In the past two years, two major events have occurred that have prompted companies to finally commit (or recommit) to diversity, equity, and inclusion (DEI) efforts: the COVID-19 pandemic and the social protest movement— Black Lives Matter. The pandemic has cast a light on long-standing social and health inequities, and has disproportionately impacted minority workers.
Recently, as shown in our State of Diversity Report, we have seen a powerful shift within the life sciences industry, and we are seeing steady progress toward systemic change. We acknowledge that we have a long way to go, and there is no one-size-fits-all approach to building and sustaining impactful programs in this space.
At MassBio, we want to ensure we maintain the momentum of the last years well into the future – and it is not something that we take lightly. Though many DEI commitments have specific milestones and goals to keep us accountable, this work is never done. True change will only happen if leaders at all levels of any organization remain focused on driving DEI inside and outside, today and every day ahead.
It’s a leader’s responsibility to ensure that their company’s DEI goals are prioritized throughout the daily operations of the business. Below, we share five steps for senior leaders and executives to ensure that DEI efforts maintain momentum.
1. Remember That DEI is a Continuous Process
DEI is a continuous process, not a set of activities or events. To succeed, it must become a part of the organizational culture. Senior leaders need to stay on message, model expected behavior, and make sure HR leaders in the organization have the knowledge and tools to support DEI, starting from recruitment and onboarding.
2. Remember That DEI is a Reflection of Leadership
DEI is not only about events and activities but also a clear reflection of leadership. A great way to measure your organization’s DEI temperature is through employee engagement surveys, as they quantify how different groups of employees experience your company culture. Moreover, conducting an employee engagement survey to measure diversity and inclusion beliefs helps clarify a complex yet critical topic. Once this data is compiled, you will have a more straightforward pathway to action and to planning training interventions accordingly to effectively change the culture.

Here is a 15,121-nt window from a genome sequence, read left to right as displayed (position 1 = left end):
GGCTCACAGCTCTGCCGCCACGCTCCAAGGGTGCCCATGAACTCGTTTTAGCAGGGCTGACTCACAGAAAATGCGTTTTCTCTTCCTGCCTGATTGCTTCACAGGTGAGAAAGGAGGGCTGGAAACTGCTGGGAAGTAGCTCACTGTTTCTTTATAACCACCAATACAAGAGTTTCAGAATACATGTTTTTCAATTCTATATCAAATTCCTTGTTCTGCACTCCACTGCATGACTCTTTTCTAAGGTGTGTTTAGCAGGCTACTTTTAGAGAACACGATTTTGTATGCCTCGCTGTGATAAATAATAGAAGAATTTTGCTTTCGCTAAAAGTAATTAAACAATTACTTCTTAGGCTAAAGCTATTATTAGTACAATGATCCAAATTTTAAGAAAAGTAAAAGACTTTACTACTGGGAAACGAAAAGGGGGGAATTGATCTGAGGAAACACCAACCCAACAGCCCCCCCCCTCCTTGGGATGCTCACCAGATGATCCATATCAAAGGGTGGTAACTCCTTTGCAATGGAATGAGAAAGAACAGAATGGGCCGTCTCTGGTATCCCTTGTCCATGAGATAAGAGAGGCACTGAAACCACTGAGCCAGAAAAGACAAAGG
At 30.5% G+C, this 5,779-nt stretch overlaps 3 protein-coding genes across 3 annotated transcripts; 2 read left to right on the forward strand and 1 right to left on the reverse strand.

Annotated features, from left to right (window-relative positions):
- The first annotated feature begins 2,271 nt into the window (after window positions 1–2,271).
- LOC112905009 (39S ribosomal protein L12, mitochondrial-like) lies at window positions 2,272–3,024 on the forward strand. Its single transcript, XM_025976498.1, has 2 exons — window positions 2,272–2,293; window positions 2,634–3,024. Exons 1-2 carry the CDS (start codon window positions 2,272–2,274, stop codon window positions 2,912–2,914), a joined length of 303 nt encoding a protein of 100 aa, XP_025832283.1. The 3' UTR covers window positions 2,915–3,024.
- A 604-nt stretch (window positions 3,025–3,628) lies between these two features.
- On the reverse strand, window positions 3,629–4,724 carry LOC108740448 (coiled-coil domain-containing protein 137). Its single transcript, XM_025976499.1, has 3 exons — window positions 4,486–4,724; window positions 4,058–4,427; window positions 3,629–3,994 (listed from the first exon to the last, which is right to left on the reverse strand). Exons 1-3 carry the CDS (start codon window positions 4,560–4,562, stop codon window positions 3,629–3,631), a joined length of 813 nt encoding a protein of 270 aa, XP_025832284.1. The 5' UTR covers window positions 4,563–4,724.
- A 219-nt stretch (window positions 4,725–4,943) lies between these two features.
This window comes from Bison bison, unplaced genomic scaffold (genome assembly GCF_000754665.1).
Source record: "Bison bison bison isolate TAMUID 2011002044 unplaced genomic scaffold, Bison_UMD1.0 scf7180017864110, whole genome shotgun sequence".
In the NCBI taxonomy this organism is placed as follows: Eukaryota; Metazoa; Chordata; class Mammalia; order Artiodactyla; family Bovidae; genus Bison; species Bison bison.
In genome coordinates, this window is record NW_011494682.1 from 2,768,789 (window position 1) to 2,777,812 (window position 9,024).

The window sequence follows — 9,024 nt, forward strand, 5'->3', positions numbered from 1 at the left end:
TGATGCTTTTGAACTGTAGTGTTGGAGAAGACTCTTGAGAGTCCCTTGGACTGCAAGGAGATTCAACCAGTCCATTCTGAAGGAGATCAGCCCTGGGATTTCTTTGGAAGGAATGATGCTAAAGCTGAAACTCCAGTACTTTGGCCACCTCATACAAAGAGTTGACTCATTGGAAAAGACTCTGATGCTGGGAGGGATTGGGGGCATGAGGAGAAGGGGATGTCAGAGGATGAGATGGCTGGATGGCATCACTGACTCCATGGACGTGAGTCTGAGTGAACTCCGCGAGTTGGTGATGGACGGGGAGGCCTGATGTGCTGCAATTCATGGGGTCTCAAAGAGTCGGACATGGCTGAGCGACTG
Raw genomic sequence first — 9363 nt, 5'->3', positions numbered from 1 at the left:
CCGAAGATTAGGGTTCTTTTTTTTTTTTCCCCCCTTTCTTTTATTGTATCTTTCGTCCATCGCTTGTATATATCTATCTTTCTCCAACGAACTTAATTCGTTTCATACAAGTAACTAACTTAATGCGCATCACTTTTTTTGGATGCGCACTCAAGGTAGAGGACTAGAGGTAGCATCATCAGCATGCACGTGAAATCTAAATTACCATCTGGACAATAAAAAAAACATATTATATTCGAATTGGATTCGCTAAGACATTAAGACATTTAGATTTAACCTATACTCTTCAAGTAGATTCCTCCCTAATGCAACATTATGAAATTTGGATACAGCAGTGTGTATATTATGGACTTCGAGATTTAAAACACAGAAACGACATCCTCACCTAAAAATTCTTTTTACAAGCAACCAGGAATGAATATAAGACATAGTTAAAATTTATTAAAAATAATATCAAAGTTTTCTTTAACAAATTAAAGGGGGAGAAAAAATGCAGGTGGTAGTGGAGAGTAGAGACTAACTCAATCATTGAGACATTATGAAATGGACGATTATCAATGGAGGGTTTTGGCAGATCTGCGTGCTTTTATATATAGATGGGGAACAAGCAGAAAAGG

3. Track Metrics and Hold Leaders Accountable
The keyword is “momentum.” Establishing a diversity statement translates an organization’s values and publicly addresses its commitment to creating and supporting an inclusive and equitable workplace. To ensure those efforts do not become stand-alone one-offs, clearly and consistently communicating the organization’s action plan—including the metrics that are being tracked and how leaders are being held accountable for meeting them—makes all the difference. Diversity dashboards give organizational leaders a tool to establish benchmarks and track their activity on diversity programming. DEI then needs to be on the ongoing quarterly review agenda.
4. Continuously Question Unconscious Biases
Continuously questioning unconscious biases is crucial. To truly embed DEI into the company culture, leaders need to be aware of their unconscious biases and how they might inadvertently be excluding some employees. From the wording of job ads and descriptions to team-building events and rewards, what you think is a great idea may not be appropriate for everyone, so be mindful every day
5. Create a Sense of Belonging and Psychological Safety
Creating and sustaining a sense of belonging and psychological safety for all members of an organization requires leaders to be intentional in implementing a change management strategy to embed and thread the DEI philosophy into the company’s mission, vision, values, and goals. Managing the process through the communication of expected behaviors will help to uphold and thread DEI into the norms of a company’s culture
Diversity, equity, and inclusion across all teams lead to stronger decision-making, innovation, creativity, and a deeper understanding of our communities and one another. Please feel free to reach out to our DEI team for more information on this work or to get started on transforming DEI approaches at your company.
 Adaptation from “13 Ways to Maintain Long Term Momentum With DEI Initiatives”